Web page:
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Businesses failing to adapt to accommodate different personalities

New research highlights critical gaps in workplace tech that is affecting productivity and collaboration amongst workers in the UK, with businesses failing to adapt IT infrastructure to suit different personality types.

Current workplace environments are preventing different personality types from succeeding at work, leading to significant collaboration challenges, a drain on productivity, and potential loss of talent, reveals new research.*


Overall, 79% of workers encounter issues with meeting technology when trying to collaborate with others, which has led to as many as 84% of extroverts being unable to work productively when remote. Eight-in-ten (80%) workers also have challenges when using office devices and equipment, as 86% introverts fail to see their productivity improve while working in the office.


The importance of different technology in allowing employees to reach their potential at work also depends on their personality types. Nearly one-in-three (30%) introverts say remote technology is what gives them a platform to communicate more confidently, with a further 43% saying they can voice ideas and feelings more freely when remote, which compares to just 28% of extroverts.


However, the remote technology currently being provided to employees is blocking effective collaboration amongst workers. Among the main issues reported by staff are a poor experience compared to in-person interaction (22%), insufficient engagement from others (21%), and poor audio (19%).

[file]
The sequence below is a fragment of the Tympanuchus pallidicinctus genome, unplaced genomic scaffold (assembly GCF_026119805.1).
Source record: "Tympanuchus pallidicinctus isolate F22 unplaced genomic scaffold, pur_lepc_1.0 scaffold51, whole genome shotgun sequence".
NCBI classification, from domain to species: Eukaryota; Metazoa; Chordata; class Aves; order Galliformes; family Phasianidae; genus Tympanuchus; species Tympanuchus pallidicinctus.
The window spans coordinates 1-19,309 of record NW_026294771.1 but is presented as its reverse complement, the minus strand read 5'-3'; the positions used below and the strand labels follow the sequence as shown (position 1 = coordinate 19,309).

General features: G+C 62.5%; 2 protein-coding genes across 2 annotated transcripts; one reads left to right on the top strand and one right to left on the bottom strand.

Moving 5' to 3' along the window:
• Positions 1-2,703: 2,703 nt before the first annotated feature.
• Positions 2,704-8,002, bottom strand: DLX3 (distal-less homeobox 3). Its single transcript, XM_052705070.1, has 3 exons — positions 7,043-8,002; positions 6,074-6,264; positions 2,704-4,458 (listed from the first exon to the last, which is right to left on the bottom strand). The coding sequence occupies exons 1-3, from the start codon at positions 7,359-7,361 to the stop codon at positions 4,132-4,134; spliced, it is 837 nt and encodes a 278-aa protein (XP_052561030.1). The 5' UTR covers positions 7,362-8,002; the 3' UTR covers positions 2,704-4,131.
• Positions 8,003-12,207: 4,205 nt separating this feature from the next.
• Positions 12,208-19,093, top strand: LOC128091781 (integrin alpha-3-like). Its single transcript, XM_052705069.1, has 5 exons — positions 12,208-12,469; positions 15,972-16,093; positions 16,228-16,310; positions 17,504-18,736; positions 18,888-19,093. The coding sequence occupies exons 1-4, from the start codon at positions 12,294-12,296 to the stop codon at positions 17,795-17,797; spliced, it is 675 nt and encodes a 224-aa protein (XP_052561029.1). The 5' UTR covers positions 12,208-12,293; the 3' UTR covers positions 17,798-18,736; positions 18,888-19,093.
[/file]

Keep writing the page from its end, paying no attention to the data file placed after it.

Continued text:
Because of the issues they face, this has left over a quarter (27%) of employees simply unable to collaborate effectively at all, and this is even impacting on their likelihood to want to stay in their current role. Almost a quarter (23%) of extroverts even say that they have looked for job opportunities elsewhere due to the inability to collaborate effectively, and 22% of them say it’s preventing them progressing career opportunities.



The findings suggest that remote meeting technology is unable to cater to extroverts’ needs for interaction and engagement, which highlights a critical gap as 31% of them see collaborating with others as the definition of workplace success.

“Carefully selected technology solutions are key to ensuring that the future workplace is ready to meet individuals’ needs and provide a more balanced and supportive environment for everyone to succeed. No employee is the same. Everyone approaches tasks at work differently and therefore face different challenges when it comes to collaborating with colleagues and maintaining productivity. Yet there is clearly a need for more adaptable solutions that match diverse working styles and needs.” says Carl Day, Chief Sales Officer, Apogee Corporation.


The shortfall in tools is also impacting workers’ ability to complete day-to-day tasks, with 43% of introverts failing to agree they have the appropriate tools to meet their targets, which is the same for 38% of extroverts. Overall, 25% of workers fail to agree that they have the appropriate tools in place to collaborate with others.


“Business leaders should assess their current workplace and consider whether it is giving them a platform to use their skills effectively. The right digital solutions will build a workspace that provides those with introverted qualities more confidence, and those with extroverted personalities an opportunity for better engagement, regardless of whether they are in the office or at home,” concludes Day.


As part of the survey, workers were also asked to report their attitudes toward AI. The findings reveal that twice as many extroverts (32%) versus introverts (16%) are excited about its potential, leading organisations to carefully consider emerging technology deployments in the workplace.


The research was conducted among 1,001 employees in the UK working for mid-size businesses with 500+ staff.

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